by Andrew Pudewa

Every once in a while, something happens which restores hope that the world is not completely insane. When this occurs in the field of education, it isswing-ride particularly pleasing. When it occurs twice in one day, ecstasy may ensue.

And so it happened that not long ago I clicked on a link to an article by two University of Southern California faculty members, William Tierney and Stefani Relles, guest columnists on the Washington Post Higher Education blog page. Naturally I was skeptical, but their two main points quickly caught me. The first was that 42% of students entering public universities in California require remedial writing instruction (also noting that nationwide, only 17% of those enrolled in remedial English actually graduate). The second was that something can be done about it—namely, better instruction. Now it was becoming suspenseful, so I continued to read as these educators explained four strategies to teach writing more effectively.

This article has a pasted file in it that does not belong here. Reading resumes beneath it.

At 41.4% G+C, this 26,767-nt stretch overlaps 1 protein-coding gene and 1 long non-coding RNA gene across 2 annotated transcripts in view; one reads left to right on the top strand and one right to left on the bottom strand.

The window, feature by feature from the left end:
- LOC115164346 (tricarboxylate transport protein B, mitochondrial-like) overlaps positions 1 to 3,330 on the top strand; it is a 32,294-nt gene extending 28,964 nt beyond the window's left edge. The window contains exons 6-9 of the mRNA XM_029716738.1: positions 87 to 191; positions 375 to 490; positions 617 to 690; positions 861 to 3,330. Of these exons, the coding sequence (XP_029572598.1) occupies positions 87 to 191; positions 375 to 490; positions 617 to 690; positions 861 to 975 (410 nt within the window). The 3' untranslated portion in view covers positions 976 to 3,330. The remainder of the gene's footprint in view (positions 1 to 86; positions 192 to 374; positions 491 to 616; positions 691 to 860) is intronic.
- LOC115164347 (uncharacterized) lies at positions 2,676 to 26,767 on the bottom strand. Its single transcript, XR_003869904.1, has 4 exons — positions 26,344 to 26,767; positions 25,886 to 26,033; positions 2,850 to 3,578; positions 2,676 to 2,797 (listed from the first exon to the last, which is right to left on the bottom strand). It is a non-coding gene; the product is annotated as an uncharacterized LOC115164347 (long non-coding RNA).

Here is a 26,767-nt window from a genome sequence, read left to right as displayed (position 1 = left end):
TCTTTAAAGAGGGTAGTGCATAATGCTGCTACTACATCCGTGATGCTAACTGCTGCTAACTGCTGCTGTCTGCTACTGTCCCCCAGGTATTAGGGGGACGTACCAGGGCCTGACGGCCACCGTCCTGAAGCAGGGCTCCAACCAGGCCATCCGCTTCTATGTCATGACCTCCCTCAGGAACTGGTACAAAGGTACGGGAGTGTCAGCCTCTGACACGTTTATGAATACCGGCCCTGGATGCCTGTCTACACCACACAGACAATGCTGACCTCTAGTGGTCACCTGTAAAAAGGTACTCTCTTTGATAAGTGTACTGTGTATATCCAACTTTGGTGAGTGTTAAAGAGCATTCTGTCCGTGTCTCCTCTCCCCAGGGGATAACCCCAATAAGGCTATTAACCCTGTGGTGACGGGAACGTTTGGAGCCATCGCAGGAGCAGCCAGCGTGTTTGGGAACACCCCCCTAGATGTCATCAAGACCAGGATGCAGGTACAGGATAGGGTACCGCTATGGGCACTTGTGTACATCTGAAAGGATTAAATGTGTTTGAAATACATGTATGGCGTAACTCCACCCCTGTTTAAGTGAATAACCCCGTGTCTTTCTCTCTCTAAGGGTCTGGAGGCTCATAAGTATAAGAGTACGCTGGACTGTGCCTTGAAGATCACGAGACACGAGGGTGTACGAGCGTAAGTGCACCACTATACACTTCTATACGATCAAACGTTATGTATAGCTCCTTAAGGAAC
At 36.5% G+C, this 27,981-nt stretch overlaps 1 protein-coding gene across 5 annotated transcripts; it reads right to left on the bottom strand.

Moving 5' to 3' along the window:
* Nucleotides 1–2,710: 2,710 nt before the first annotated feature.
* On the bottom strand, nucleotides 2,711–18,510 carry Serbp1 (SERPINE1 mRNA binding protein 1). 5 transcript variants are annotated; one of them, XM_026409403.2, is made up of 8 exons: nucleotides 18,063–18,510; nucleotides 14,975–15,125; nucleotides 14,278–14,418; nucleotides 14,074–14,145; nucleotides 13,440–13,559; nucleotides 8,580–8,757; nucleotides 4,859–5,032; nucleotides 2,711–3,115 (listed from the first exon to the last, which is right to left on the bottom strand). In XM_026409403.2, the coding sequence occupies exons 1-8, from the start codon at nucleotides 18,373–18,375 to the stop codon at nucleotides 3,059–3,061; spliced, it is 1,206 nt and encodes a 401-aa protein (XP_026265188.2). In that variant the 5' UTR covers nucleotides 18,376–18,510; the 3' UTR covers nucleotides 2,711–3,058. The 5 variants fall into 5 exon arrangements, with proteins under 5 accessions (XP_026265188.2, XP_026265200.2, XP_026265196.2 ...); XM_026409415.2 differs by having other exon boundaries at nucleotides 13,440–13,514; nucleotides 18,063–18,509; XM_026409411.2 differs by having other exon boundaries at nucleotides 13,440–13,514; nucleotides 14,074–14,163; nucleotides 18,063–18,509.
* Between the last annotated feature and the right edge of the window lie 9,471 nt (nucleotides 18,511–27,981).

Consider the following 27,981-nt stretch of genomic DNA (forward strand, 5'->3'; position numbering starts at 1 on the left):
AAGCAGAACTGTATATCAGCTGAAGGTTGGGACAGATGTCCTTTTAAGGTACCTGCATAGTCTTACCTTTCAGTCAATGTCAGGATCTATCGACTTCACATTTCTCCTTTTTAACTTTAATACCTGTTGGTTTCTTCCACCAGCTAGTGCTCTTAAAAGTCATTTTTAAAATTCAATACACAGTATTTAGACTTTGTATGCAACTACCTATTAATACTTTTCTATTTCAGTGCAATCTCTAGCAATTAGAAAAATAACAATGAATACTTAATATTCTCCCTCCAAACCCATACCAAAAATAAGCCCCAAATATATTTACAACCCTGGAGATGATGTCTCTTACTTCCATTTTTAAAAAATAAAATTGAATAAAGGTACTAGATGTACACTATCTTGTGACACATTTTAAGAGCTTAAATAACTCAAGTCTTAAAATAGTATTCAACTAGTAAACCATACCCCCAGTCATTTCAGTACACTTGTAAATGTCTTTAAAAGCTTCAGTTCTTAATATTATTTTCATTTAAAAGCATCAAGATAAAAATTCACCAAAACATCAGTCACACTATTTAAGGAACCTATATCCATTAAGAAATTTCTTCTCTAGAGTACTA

1) Set specific goals. The authors make an obvious but important observation: “If somehow students discover they are not good writers, they have no idea what they need to do to improve.” Their advice is to teach skills—rather than teach to the test—since “abstract test scores” don’t help students know if they are underprepared for college. (Models, methods, and checklists anyone?)

2) Teach students how to revise. Condemning the typical “autopsy report” of teacher comments at the end of completed essays, these specialists point to the need for consistent and meaningful feedback which must then be implemented by the student by rewriting the composition. (I half-wondered if they had been listening to my talk, “The Four Deadly Errors”!)

3) Teach summarizing, not analyzing. Rightly, Tierney and Relles point out that “critical thinking in and of itself is not a precursor to good writing.” Writing is about putting ideas into words, which “crucially involves the ability to summarize material, a more concrete and therefore more teachable skill.” (I wonder if my coworkers heard an audible shout of “Yes!” coming from my office.) My experience affirms their statement: “If students are able to summarize what they have read, they can better grasp how to put together their own arguments.” If only high school teachers understood this!